3 oz. fat                              8 oz. flour            2 tablespoons milk           3 tablespoons jam
Rub fat into flour till the consistency of breadcrumbs. Mix together the milk and the jam. Add this to the fat and flour, knead well. Roll out very thinly, cut in shapes and bake in a moderate oven for 15 minutes.

(All spoons are level and all recipes for four.)

maff-jamJam Making

(from Ministry of Food Leaflet No. 28, 1946, MERL Library Pamphlets 7060 BOX 2/31)

Housewives who have saved sugar to make home-made jam are advised to follow very carefully the instructions given below.

  1. Fruit should be fresh and firm-ripe. Over-ripe fruit should NOT be used.
  2. Before the sugar is added, the fruit should be cooked slowly until it is quite tender, with just sufficient water to prevent it burning. Stir occasionally to prevent sticking.
  3. SUGAR is stirred into the softened fruit until dissolved and the jam then boiled rapidly until setting point is reached. Do not have the pan too full or the jam will boil over at this stage. Stir occasionally to prevent sticking.
  4. Removing Scum. Do this only when boiling has finished. Constant skimming is wasteful and unnecessary.
  5. Testing for setting point. Begin to test after about 10 minutes of rapid boiling (after sugar has been added). Remove pan from heat during testing.

To test: place a little jam on a cold plate; if setting point has been reached, the jam will wrinkle when pushed with a finger.

  1. Filling the Jars. To prevent fruit rising in the jars, the jam should be allowed to cool slightly in the pan.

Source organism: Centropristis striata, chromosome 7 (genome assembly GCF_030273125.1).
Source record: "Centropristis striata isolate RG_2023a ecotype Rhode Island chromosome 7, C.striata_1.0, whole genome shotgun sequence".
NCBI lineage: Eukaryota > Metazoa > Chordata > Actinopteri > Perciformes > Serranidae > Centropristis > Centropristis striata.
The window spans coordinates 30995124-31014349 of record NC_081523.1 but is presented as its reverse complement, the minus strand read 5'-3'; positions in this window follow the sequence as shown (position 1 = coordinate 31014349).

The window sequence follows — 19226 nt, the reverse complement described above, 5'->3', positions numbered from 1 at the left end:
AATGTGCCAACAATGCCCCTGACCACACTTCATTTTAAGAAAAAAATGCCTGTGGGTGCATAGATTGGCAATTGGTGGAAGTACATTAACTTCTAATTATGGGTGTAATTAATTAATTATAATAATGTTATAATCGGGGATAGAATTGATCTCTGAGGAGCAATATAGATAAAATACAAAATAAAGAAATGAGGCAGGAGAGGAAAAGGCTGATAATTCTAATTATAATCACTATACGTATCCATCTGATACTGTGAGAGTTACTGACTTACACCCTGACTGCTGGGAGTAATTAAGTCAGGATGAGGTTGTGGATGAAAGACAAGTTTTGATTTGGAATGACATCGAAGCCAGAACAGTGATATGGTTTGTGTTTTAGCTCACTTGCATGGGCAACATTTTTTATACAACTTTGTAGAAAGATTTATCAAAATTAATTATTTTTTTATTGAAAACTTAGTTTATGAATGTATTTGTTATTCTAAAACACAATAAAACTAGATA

Put on wax disks while hot, and press down over the surface.

From the various types of jam recipes outlined in the recipe leaflet, we chose:

Raspberry Jam
6lb. raspberries                 6lb. sugar
Put the fruit in the pan and cook slowly until some juice has come out of the fruit. Add the sugar, stir until it is dissolved, and boil rapidly until setting point is reached.

Please try out the recipes and don’t forget to enter the MERL Village Fete Biscuit Bake-Off on 31 May!

Biscuit recipe of the week: Anzac biscuits

Since the recent launch of our Village Fete Biscuit Bake-off , we have started publishing a biscuit recipe each week to inspire you to practise baking biscuits and to enter the competition at the Fete on May. Our Librarians and archivists are digging out some interesting recipes from the MERL collections, and we’d also welcome suggestions of favourite recipes from our readers, but for today there’s one perfect biscuit…